Last Tuesday as I was driving along the A11 Mazowe Road, I was surprised to see the developments that had taken place along the way. I had not been on Mazowe Road for 17 years so the National Defence College and the Amai Mugabe School were new, remarkable and refreshing sightings for me. I had heard about them but seeing is a different matter altogether.
I was enveloped with a sense of pride that the last 17 years or so were not completely in vain and indeed some form of activity had taken place in that area. So on my way back, I decided to explore the Amai Mugabe School which was opened mid-2013.
According to their website, "the Amai Mugabe School is an independent private school offering educational services to both day and boarding students. The school was born out of the need to provide high quality primary education, especially to those children emerging from disenfranchised family situations." We were advised that the fees is around $2 600 for day scholars and $3 500 per term for tuition and boarding excluding uniforms, books etcetera. No disenfranchised family can afford to pay these fees. To access the school, the disenfranchised would need full-funded scholarships.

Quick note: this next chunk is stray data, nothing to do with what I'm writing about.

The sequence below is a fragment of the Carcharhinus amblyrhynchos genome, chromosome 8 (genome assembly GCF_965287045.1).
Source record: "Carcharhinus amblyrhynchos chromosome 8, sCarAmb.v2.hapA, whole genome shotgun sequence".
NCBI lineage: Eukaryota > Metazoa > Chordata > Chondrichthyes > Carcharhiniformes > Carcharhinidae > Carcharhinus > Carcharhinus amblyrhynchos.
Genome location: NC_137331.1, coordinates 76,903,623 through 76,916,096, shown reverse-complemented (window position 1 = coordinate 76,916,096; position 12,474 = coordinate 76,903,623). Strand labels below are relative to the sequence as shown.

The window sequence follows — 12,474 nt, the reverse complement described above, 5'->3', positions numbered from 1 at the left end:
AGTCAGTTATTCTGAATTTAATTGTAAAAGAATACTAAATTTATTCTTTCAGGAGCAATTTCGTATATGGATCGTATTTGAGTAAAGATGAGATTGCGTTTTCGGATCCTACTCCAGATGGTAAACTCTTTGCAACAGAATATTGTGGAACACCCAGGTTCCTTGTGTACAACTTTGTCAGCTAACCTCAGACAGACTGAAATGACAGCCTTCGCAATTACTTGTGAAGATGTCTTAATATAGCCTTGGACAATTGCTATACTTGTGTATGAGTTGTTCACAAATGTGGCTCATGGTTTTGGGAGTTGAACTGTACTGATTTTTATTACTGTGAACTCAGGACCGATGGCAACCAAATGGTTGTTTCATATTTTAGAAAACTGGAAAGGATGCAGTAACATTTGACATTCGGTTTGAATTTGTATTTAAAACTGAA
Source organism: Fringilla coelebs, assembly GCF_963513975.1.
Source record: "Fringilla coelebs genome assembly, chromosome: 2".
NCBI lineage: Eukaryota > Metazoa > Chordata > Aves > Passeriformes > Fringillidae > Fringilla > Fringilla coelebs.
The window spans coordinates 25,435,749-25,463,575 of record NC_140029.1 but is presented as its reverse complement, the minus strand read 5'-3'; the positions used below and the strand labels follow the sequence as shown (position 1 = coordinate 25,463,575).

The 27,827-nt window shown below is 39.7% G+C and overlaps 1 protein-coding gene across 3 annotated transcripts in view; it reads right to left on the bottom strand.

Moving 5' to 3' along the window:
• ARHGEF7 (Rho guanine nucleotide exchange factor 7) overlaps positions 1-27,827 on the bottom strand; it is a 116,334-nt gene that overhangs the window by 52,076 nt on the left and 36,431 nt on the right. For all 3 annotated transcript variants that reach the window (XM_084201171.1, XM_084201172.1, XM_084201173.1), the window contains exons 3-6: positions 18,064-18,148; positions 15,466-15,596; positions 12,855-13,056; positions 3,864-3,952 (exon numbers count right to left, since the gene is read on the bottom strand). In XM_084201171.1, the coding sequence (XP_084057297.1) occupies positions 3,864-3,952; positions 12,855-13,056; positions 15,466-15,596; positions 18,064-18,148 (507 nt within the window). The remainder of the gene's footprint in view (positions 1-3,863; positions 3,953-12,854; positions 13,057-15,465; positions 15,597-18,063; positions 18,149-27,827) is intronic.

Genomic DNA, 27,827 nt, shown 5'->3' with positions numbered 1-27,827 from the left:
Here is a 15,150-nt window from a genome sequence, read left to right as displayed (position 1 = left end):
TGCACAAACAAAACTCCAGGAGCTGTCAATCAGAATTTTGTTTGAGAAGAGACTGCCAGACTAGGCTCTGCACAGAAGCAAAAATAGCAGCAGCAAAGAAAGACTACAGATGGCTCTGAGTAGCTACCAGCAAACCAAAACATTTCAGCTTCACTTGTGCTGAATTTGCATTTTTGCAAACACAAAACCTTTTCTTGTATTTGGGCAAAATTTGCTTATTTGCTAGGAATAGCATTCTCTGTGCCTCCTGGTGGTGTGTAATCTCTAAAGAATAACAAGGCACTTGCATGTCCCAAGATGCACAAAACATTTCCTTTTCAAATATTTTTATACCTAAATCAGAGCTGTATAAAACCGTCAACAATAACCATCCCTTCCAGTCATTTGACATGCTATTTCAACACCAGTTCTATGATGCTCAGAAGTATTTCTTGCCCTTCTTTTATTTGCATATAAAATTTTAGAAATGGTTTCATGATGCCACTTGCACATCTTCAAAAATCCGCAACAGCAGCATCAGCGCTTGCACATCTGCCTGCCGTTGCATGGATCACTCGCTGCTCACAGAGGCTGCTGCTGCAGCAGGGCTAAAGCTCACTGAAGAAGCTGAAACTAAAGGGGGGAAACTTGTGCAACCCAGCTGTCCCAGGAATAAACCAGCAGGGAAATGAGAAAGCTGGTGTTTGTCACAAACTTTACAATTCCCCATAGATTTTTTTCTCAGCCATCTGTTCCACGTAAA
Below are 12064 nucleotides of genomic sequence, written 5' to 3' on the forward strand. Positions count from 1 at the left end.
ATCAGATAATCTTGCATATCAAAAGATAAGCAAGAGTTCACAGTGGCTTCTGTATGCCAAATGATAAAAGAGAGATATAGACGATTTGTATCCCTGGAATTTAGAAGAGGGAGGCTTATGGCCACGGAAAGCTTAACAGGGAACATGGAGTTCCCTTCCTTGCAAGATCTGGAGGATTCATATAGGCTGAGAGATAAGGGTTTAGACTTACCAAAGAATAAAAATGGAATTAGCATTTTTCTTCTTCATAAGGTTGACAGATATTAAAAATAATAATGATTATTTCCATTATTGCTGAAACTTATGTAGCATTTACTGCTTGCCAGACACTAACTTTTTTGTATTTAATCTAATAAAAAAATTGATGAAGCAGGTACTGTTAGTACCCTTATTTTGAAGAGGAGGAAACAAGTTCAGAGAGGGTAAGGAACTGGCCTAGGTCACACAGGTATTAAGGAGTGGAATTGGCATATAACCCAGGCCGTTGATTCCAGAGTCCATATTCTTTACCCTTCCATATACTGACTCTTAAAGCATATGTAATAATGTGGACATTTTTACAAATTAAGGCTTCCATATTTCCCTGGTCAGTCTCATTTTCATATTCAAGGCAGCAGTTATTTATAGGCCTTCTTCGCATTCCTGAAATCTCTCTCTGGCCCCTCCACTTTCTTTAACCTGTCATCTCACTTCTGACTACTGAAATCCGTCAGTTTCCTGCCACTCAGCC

When we enquired about the enrolment figures, the headmaster was not specific and elusively mumbled some incomprehensible incoherence. Further research confirmed that the school had been unable to attract desired enrolments because of the fee structure, essentially making it a state-of-the-art white elephant. As I marvelled at the expansive and big-budget infrastructure, the idea of converting it into an innovation hub became a real possibility.